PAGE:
Here are some random observations that occur in this context … Thoughts about libraries may follow …

  • Visitors and residents.
  • Managing scale and guided navigation.
  • Customer relationship management.
  • Real-time tracking of trends and analytics.
  • Social experiences around content.

Visitors and residents. This is a useful distinction introduced by Dave White. The resident lives a part of their lives online; their web selves have become an important projection of identity and they maintain online networks of friends and colleagues. “They are likely to see the web as a worthwhile place to put forward an opinion”. The visitor uses the web to get their work done. “They are sceptical of services that offer them the ability to put their identity online as don’t feel the need to express themselves by participating in online culture in the same manner as a Resident.” In the schematic advanced above, the resident is interested in conversation and connection as an active participant – their traces are visible. Everybody leaves the subterranean traces which conribute to context.
Managing scale and guided navigation. The social provides a layer of interpretation, connection, context, direction, filtering which valuably orients us in large information resources. Services mobilize ‘intentional data’, data about usage and choices, and crowdsourced data to manage abundance where ‘professional’ approaches may not scale. Of course this can be managed. Nicholas Carr recently remarked of Netflix: “.. what I’ve noticed is that the company has deliberately geared its search, filtering, and recommendation tools to lead customers away from newly released hits”.
Customer relationship management. Services use the data generated by the activities described above to develop customized engagement with customers, pesonalizing communications, providing recommendations, and so on. Such data-driven communication is often useful, sometimes intrusive, but is clearly a priority, where scale, again, make other approaches difficult.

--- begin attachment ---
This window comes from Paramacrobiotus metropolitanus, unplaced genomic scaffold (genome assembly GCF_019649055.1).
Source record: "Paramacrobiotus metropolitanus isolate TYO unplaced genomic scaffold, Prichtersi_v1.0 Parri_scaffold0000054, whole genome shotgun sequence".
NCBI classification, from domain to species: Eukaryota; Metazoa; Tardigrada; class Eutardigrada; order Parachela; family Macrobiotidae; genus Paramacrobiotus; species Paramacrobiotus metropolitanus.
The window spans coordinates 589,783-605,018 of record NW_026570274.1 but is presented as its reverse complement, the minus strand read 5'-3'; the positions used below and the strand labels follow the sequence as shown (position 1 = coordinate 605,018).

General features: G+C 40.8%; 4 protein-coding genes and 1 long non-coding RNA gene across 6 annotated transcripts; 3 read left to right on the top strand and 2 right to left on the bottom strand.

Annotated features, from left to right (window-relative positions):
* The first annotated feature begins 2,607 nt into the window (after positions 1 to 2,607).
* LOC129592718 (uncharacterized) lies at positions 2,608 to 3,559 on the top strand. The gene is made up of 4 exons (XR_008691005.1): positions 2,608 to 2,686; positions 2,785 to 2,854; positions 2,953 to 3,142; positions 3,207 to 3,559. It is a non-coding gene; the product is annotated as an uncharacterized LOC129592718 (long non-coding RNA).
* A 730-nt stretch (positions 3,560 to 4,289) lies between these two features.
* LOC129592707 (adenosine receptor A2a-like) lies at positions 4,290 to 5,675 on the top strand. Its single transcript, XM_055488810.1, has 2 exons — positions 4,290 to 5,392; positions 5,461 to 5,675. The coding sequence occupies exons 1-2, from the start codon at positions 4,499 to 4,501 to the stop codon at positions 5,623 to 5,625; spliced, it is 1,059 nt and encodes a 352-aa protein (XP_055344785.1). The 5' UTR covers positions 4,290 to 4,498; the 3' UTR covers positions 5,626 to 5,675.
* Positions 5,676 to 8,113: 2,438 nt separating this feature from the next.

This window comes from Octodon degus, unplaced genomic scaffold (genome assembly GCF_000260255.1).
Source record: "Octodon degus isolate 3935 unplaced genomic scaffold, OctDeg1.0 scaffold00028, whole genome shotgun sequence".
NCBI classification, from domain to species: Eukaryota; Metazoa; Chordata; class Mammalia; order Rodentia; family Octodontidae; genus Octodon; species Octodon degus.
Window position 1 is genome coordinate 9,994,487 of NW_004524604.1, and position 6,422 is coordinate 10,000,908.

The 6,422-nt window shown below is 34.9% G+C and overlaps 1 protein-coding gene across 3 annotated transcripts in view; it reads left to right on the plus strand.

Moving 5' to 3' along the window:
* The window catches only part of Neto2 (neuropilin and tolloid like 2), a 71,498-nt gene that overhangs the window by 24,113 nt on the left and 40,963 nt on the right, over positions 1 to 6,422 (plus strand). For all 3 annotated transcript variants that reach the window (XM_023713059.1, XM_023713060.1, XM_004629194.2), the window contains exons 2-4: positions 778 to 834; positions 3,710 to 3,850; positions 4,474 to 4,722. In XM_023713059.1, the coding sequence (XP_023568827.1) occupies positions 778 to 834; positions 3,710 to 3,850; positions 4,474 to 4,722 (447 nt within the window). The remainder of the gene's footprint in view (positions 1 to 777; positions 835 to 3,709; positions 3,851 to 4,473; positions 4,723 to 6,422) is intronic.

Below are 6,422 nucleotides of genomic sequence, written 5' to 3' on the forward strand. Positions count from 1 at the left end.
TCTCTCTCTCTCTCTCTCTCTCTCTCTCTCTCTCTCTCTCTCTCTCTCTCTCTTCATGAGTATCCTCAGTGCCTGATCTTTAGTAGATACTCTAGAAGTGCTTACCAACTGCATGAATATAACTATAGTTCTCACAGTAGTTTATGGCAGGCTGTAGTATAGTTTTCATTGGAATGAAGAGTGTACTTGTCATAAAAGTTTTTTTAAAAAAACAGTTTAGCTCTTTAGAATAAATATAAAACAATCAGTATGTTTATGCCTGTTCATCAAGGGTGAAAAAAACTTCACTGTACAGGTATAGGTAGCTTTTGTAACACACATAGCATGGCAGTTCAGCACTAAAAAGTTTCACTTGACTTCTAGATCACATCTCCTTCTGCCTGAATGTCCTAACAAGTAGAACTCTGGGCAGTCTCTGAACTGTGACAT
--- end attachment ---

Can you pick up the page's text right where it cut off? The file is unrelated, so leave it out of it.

Real-time tracking of trends and analytics. Where there is a critical mass of participation, conversation and context can reveal emerging trends and behaviors. Twitter may be an obvious case, but consider, for example, what the realtime usage data coming from a service like Mendeley might tell us about academic interests. .
Social experience around content. I was struck by some remarks by Trip Hawkins, the CEO of Digital Chocolate and the founder of leading games publisher Electronic Arts, in an interview at the Web 2.0 Summit in 2007 [2]. He was talking about games in a mobile environment, where Digital Chocolate is active.
“In my opinion traditional content is dead …”, he said, and he went on to characterize traditional content as “about a playback and immersive experience and which involve a business model where you pay a fee for the privilege of escapism and checking out” (Hawkins, 2007). These traditional forms include reading and cinema experiences, and he suggests that participation in those media has leveled out. He contrasts this with a new type of content and associated experience, which is growing:
“… where the consumer is increasingly going to spend their money is on social value which is enabled by content where the content isn’t for sale for its own sake – the content is there to enable improvements in your social life”. (Hawkins, 2007) Depending on your point of view or cultural formation, this characterization might be plausible or startling 😉
[1] Coda: A couple of eyebrows were raised at work when I mentioned that I had bought a Zune HD, the recently released third generation Zune. I just wanted a media device and this is very nice. It is growing on me. David Pogue notes that “the software design is fluid, beautiful and incredibly responsive”.
[2] “Edge: Gaming moderated” by Morgan Webb with Trip Hawkins and Robert Kotick from Web 2.0 Summit, San Francisco, 18 October 2007, at